Born in western Canada in the city of Edmonton, Alberta, I was first licensed in 1973 as VE6BBU. As your typical broke teenager I had to build my first transmitter from salvaged TV parts and it used the only 40m crystal I could find at the surplus store. The receiver was an old RCA shortwave radio with an added BFO and the antenna a random wire. My first contact was only to a ham on the other side of the city but it was a memorable one all the same with this home brew station. I was hooked on ham radio (held Amateur, Advanced and Digital licenses) and on electronics in general.
Professionally, I work for Nokia networks and design cellular base station transceivers. Although, in my career, I've always been involved in Telecommunications and have had a taste of broadcasting, fiber optics, radio system design, cable TV and antenna design in addition to more than 20 years in cellular. I especially enjoy microwave circuit design, power amplifiers and signal processing algorithm design. The neat thing about my work is that it has always been just an extension of my hobby.
My other serious interest is Lacrosse and growing the sport here in the South. With the encouragement of my son, we started a high school team in 2001. Now in 2016 it has grown to where we have both boys and girls teams from grades 1 through 12 and go all year round. I still coach the high school Varsity team which won State this year , serve on the Colleyville Lacrosse Association board as President and even play a bit for fun in the summer.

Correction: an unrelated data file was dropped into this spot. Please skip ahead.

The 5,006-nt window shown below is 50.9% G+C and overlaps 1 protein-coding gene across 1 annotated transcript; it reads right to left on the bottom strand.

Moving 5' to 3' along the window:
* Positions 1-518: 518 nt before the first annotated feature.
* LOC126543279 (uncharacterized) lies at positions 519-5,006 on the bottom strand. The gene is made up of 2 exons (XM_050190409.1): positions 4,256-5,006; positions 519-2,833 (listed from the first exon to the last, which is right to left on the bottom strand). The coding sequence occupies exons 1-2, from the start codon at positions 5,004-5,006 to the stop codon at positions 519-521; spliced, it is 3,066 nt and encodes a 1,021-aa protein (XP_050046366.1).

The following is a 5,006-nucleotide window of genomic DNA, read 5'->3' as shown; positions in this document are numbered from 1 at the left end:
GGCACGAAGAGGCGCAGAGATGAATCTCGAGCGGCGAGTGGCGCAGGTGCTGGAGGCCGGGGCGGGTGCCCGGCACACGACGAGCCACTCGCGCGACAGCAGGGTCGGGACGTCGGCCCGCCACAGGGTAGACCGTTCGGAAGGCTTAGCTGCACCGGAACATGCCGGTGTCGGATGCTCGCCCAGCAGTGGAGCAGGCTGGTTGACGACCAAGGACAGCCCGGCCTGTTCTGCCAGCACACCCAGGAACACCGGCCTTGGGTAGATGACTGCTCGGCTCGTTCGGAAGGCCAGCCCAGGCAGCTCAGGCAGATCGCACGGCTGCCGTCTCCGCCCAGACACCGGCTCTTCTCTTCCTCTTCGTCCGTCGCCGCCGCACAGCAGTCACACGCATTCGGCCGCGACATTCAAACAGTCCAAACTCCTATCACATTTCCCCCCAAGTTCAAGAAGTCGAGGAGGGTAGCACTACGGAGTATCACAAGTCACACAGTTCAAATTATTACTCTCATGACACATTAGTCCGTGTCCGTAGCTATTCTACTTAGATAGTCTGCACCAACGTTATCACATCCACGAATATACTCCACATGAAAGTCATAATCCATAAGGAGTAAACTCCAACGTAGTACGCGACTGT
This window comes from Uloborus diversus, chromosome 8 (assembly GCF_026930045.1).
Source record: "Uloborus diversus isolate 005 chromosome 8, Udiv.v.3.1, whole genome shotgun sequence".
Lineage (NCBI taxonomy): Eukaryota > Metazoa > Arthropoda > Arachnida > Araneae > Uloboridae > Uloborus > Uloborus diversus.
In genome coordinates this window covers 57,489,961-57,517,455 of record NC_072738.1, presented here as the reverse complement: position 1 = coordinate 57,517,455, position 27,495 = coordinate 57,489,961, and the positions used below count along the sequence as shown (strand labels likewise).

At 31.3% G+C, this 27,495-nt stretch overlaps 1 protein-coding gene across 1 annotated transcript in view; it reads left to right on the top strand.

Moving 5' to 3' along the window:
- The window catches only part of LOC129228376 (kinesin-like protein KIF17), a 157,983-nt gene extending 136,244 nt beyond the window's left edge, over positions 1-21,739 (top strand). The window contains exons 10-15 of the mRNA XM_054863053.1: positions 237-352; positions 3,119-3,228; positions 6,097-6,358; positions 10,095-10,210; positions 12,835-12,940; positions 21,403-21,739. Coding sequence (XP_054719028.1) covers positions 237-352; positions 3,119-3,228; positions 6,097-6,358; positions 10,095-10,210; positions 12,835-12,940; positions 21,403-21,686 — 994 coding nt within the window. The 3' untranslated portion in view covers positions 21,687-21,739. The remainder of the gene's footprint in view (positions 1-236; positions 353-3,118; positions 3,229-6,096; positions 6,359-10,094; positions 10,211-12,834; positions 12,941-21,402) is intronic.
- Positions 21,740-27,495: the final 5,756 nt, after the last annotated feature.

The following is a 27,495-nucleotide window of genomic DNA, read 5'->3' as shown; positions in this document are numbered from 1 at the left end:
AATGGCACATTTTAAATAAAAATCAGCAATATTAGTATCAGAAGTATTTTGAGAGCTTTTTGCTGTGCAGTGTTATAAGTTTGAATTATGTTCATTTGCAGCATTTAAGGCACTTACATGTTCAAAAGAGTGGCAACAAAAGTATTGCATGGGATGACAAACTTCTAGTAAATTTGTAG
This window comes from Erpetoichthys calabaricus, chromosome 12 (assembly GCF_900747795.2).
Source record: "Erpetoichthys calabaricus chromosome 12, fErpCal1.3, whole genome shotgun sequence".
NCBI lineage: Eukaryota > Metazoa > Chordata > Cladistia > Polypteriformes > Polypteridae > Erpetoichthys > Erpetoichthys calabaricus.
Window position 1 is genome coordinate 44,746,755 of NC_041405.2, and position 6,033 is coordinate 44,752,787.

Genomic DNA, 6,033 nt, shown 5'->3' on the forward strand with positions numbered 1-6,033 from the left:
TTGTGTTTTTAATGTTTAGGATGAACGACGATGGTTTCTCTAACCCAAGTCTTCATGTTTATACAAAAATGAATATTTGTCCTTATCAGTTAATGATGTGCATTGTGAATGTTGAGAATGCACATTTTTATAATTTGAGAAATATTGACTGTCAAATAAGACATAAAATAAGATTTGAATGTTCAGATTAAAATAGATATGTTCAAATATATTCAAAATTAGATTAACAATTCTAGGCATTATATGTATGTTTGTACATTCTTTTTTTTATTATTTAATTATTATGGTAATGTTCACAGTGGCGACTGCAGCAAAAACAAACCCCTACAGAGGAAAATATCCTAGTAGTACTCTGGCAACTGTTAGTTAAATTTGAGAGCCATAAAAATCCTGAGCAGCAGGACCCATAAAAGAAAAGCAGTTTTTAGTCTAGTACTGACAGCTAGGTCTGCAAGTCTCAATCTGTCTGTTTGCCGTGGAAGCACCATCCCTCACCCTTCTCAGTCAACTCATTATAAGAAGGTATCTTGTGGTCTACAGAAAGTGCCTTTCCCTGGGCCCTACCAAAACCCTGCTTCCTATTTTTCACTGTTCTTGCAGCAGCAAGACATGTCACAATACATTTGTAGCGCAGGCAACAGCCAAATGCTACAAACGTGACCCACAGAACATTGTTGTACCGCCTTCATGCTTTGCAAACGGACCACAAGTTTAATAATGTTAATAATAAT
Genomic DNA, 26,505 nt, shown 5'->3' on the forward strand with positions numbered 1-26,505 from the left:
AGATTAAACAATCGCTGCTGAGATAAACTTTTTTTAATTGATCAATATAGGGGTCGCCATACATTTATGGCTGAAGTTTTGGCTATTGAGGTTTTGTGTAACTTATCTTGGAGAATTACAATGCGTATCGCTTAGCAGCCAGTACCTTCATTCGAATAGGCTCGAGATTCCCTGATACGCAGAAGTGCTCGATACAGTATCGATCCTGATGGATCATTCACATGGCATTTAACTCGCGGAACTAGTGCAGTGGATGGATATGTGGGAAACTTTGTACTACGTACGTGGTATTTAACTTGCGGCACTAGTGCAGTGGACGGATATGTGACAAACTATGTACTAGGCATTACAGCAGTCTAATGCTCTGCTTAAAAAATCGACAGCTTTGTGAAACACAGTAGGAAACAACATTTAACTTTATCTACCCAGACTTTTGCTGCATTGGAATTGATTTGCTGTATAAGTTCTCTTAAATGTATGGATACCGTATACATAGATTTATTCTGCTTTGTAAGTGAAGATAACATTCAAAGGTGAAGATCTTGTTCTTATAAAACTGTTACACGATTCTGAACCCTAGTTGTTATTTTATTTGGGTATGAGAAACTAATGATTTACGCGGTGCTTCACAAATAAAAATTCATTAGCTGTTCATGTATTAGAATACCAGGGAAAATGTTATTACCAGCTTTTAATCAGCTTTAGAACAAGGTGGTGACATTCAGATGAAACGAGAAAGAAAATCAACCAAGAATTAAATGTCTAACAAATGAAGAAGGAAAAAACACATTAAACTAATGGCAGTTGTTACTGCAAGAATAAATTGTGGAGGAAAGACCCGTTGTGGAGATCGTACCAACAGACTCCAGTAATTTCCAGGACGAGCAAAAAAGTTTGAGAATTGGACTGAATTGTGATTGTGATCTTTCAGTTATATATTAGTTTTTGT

In 2013 I took up scuba diving. After doing a discovery dive in Cozumel I just had to get certified to be able to do it more. The underwater scenery just can't be beat and it is a lot of fun. As I do with every hobby, it was "both feet in". I kept on diving, training and taking courses and am now a certified NAUI Scuba Instructor.
In case I don't have enought hobbies, I also brew beer. The all grain method I use is technical enough to keep me challenged. Lots of opportunites to use Arduino and Raspberry Pi computer boards for sensing and automation. Considering the complex theory and engineering that is involved, I look at the whole thing as a big kid's chemistry set with a practical result.
Until we meet again, 73's from Texas!
April 20, 2017